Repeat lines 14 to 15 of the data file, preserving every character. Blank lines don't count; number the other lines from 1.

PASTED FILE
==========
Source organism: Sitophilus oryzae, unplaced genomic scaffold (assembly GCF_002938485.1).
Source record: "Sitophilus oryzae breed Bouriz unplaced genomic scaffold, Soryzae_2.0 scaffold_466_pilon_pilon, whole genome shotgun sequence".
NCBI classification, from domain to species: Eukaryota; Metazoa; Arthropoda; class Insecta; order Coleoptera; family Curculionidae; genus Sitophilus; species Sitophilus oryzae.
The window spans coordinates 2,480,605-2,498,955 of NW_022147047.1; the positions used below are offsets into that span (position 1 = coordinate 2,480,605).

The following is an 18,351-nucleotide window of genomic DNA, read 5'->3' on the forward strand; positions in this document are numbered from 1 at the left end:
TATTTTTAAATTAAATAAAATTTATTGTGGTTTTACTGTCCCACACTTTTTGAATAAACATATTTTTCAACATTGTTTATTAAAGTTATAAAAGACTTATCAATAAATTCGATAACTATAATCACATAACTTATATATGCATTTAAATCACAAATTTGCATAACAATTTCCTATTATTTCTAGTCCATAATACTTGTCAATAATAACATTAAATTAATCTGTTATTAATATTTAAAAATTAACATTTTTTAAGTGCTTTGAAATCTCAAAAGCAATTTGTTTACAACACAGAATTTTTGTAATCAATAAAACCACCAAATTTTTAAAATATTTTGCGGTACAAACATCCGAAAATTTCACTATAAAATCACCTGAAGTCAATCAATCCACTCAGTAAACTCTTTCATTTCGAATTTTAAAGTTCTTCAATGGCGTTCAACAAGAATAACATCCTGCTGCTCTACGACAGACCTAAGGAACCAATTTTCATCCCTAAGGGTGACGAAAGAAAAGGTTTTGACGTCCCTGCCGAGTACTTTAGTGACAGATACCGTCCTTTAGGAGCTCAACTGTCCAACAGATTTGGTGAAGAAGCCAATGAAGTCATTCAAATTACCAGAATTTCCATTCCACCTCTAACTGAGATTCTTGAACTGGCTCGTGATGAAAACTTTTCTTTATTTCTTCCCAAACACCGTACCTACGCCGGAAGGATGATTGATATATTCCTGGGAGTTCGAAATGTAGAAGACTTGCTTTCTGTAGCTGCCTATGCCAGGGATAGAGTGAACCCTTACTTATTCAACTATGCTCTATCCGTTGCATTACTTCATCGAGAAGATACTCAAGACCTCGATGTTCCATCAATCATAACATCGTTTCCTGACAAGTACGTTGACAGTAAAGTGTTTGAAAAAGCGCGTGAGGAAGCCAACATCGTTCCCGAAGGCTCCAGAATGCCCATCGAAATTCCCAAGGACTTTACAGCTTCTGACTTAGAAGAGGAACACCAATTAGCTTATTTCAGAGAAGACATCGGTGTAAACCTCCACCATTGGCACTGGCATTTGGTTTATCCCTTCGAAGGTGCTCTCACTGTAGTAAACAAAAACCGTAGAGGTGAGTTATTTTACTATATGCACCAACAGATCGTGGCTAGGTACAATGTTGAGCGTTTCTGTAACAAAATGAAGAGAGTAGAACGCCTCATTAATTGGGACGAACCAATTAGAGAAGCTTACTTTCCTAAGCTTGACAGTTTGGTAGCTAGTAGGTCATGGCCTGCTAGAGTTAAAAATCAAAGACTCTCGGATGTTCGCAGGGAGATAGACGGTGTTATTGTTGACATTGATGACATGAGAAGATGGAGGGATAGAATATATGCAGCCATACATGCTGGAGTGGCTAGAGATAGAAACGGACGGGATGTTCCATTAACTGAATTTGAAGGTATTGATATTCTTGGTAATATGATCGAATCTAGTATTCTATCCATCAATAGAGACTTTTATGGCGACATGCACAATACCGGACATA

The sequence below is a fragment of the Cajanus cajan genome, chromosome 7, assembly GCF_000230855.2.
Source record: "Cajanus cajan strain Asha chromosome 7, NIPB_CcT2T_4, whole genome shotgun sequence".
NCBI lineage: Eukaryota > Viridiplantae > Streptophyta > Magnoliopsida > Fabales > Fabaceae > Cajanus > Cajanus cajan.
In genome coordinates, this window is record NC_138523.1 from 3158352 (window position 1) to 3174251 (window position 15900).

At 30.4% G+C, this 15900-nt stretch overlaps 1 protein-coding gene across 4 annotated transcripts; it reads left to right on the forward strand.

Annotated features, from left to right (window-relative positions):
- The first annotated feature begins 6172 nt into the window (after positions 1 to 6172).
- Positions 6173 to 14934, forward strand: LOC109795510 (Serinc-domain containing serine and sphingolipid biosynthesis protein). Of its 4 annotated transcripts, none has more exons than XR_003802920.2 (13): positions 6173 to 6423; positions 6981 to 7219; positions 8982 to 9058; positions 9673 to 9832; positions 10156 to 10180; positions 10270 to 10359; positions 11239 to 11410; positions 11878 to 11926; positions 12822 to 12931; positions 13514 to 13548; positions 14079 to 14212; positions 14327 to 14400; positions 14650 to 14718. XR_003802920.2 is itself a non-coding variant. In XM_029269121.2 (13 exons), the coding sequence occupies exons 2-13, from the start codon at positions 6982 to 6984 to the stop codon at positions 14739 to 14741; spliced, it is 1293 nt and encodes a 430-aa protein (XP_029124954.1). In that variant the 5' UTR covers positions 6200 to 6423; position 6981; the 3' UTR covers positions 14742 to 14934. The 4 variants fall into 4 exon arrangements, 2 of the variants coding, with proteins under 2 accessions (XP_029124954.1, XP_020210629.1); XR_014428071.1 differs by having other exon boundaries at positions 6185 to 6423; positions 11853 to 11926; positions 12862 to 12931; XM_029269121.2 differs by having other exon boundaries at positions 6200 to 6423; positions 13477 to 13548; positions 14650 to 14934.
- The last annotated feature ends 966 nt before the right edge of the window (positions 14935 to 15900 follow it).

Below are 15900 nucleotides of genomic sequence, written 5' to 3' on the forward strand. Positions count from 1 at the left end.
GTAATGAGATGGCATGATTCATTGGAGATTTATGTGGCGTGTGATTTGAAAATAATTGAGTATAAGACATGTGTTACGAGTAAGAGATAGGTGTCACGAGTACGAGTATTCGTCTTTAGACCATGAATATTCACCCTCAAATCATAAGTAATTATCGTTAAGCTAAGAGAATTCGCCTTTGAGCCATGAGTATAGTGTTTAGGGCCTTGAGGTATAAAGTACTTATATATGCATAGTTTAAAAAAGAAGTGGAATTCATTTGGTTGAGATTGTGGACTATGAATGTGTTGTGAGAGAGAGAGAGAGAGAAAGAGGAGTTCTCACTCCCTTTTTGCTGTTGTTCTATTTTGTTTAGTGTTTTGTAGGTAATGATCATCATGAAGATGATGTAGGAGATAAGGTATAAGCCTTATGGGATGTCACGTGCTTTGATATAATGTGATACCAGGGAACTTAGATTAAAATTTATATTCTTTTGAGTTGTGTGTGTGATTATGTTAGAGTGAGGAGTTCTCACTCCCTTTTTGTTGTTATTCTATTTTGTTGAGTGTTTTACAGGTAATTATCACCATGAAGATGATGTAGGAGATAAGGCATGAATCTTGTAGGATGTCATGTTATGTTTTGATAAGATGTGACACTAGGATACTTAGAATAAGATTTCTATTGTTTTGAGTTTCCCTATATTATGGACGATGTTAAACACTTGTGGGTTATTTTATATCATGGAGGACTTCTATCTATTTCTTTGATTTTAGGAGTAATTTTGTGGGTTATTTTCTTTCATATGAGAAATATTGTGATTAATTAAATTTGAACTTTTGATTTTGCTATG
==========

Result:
- Positions 6173 to 14934, forward strand: LOC109795510 (Serinc-domain containing serine and sphingolipid biosynthesis protein). Of its 4 annotated transcripts, none has more exons than XR_003802920.2 (13): positions 6173 to 6423; positions 6981 to 7219; positions 8982 to 9058; positions 9673 to 9832; positions 10156 to 10180; positions 10270 to 10359; positions 11239 to 11410; positions 11878 to 11926; positions 12822 to 12931; positions 13514 to 13548; positions 14079 to 14212; positions 14327 to 14400; positions 14650 to 14718. XR_003802920.2 is itself a non-coding variant. In XM_029269121.2 (13 exons), the coding sequence occupies exons 2-13, from the start codon at positions 6982 to 6984 to the stop codon at positions 14739 to 14741; spliced, it is 1293 nt and encodes a 430-aa protein (XP_029124954.1). In that variant the 5' UTR covers positions 6200 to 6423; position 6981; the 3' UTR covers positions 14742 to 14934. The 4 variants fall into 4 exon arrangements, 2 of the variants coding, with proteins under 2 accessions (XP_029124954.1, XP_020210629.1); XR_014428071.1 differs by having other exon boundaries at positions 6185 to 6423; positions 11853 to 11926; positions 12862 to 12931; XM_029269121.2 differs by having other exon boundaries at positions 6200 to 6423; positions 13477 to 13548; positions 14650 to 14934.
- The last annotated feature ends 966 nt before the right edge of the window (positions 14935 to 15900 follow it).